Getting ready for taxes: What to know

Getting ready for taxes: What to know

WASHINGTON, D.C. (KFVS) - Tax season is approaching and the Internal Revenue Serice (IRS) cautions taxpayers to not rely on receiving their refund at a certain time. Especially when purchasing pricey items or paying bills.

There are many factors that can affect the time in which you receive your refund. While most people will receive their refunds within 21 days, errors, incomplete sections, fraud and identity theft are some issues that will force a refund to be under further review.

By law, the IRS cannot issue refunds to people claiming the Earned Income Tax Credit (EITC) or Additional Child Tax Credit (ACTC) before mid-February. The law requires the IRS to hold the entire refund, including the portion not associated with the credits. This helps ensure taxpayers receive the refund they’re due by giving the IRS more time to detect and prevent fraud.

Taxpayers can use Where’s My Refund? to check their refund status within 24 hours after the IRS has electronically received it or four weeks by mail. It will provide a personalized date the taxpayer can expect their refund. Mail time should also be considered in the wait.

Other things like year-end bonuses, holiday pay and temporary jobs may also affect your refund. Theses are some late in the year transactions that can impact your taxes. Stock dividends, capital gains distributions from mutual funds, stocks, bonds, virtual currency, real estate or other property sold a profit are also on that list.

Taxes must be paid as income is earned or received during the year, either through withholding or estimated tax payments. If the amount of tax withheld from salaries or pensions is not enough, the taxpayer may have to make estimated tax payments.

If the taxpayers’ withholding unexpectedly falls short of the tax liability for the year, they can still make a quarterly estimated tax payment directly to the IRS. The deadline for making a payment for the fourth quarter of 2019 is Jan. 15, 2020.

The Tax Withholding Estimator, available on IRS.gov. It is a tool that can help taxpayers make sure they have the right amount of tax withheld from their pay.

Form 1040-ES are also a good tool for figuring the right amount to pay. This form also includes key tax changes and the federal income tax rate schedules for 2019.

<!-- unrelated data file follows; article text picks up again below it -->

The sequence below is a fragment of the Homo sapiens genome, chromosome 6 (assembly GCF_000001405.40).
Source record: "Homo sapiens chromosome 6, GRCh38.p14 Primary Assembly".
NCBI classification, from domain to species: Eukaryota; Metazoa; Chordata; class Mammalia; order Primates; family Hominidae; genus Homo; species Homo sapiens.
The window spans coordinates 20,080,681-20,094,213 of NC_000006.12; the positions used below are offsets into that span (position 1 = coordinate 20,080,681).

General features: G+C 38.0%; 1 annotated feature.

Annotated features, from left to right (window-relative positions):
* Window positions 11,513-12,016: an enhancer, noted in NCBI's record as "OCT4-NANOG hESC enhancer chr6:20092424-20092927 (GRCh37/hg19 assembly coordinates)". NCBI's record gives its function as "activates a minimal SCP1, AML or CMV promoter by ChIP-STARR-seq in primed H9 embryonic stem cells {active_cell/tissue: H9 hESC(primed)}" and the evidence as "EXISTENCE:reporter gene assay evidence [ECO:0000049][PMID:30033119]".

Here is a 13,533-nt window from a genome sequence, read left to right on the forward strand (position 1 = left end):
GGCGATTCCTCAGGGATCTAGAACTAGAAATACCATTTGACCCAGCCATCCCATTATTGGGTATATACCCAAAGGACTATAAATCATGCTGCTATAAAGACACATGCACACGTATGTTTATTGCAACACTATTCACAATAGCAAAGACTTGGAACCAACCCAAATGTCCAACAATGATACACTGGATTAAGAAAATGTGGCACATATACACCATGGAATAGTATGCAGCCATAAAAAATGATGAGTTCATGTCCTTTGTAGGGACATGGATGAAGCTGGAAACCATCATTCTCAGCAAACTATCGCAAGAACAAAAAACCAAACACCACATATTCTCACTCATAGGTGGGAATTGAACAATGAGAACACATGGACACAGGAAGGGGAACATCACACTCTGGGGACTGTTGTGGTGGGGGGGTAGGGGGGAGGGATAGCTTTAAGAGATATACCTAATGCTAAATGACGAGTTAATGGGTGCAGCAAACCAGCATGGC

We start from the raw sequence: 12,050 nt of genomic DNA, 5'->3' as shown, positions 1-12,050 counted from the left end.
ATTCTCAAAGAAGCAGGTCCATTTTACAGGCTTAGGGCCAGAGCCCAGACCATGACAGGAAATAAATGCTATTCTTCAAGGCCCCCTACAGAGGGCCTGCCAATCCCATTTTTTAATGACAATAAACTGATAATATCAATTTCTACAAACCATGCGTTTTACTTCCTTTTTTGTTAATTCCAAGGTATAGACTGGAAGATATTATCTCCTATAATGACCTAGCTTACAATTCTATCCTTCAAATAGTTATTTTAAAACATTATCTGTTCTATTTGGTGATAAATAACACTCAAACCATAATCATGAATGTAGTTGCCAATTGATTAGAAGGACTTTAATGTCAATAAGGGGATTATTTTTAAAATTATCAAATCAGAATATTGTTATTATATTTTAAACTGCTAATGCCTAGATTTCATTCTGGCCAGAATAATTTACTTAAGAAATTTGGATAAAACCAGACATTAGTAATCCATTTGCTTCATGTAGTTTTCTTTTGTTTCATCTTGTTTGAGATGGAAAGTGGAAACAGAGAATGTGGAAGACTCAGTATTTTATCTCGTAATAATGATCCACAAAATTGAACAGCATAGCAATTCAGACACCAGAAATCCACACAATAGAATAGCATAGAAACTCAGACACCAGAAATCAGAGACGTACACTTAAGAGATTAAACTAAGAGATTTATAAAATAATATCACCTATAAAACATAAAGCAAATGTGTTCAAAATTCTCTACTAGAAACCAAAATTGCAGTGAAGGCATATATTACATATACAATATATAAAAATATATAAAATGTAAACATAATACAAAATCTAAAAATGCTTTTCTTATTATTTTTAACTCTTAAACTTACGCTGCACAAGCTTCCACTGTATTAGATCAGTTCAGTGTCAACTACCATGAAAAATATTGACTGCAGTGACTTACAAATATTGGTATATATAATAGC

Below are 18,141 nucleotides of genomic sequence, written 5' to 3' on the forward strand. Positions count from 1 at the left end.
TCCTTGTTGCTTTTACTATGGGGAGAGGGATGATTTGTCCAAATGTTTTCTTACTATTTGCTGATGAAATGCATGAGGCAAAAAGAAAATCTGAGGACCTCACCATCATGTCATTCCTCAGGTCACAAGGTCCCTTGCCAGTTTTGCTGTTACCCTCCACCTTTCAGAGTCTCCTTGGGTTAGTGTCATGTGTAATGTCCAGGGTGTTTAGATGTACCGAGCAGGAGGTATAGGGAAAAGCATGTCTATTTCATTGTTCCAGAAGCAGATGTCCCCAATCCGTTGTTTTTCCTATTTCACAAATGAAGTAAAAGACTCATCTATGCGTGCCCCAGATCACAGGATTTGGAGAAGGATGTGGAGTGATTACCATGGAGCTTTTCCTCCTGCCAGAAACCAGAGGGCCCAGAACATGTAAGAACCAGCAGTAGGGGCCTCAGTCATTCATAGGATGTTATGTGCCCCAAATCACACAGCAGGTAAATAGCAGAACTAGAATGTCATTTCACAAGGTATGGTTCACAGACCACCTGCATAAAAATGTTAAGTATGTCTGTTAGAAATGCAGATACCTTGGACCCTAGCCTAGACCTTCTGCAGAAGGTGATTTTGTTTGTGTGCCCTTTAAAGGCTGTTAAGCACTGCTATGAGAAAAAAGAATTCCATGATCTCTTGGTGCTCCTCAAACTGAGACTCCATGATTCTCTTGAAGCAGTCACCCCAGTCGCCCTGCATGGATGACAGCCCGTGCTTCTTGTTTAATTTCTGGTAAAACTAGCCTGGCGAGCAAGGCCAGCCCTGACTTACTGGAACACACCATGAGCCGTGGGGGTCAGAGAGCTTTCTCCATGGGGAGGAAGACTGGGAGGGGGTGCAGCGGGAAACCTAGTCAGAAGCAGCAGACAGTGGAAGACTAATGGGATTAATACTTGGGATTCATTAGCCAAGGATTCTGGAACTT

A companion publication, Publication 505, Tax Withholding and Estimated Tax, has additional details including worksheets and examples that can be especially helpful to those who have dividends or capital gain income, owe alternative minimum tax or have other special situations.

The fastest and easiest way to make an estimated tax payment is to do so electronically using IRS Direct Pay or the Treasury Department’s Electronic Federal Tax Payment System (EFTPS) or IRS.gov/payments.

By law, the Department of Treasury’s Bureau of the Fiscal Service (BFS) issues IRS tax refunds and conducts the Treasury Offset Program (TOP) This may reduce a taxpayer’s refund and offset all of part of the refund. This is done to pay past-due federal tax, state income tax, state unemployment compensation debts, child support, spousal support or other federal nontax debts, such as student loans.

Changes to the tax return by the IRS may also reduce the tax refund. Where’s My Refund? will also reflect the reasons for the refund offset when it relates to a change in the tax return. IRS.gov has more information about refund offsets.

A majority of taxpayers get the refunds faster by filing electronically and using direct deposit. This is the same electronic transfer system that is used in 98 percent of Social Security and Veterans Affairs benefits.

Taxpayers should let their tax preparers know what method they want to use.

Direct deposit should only be deposited into accounts that are in the taxpayer’s name. No more than three electronic checks can be deposited into the same account.

Taxpayers who exceed the limit will receive an IRS notice and will be mailed a paper refund check. Whether a taxpayer files electronically or on paper, direct deposit gives them access to their refund faster than a paper check.

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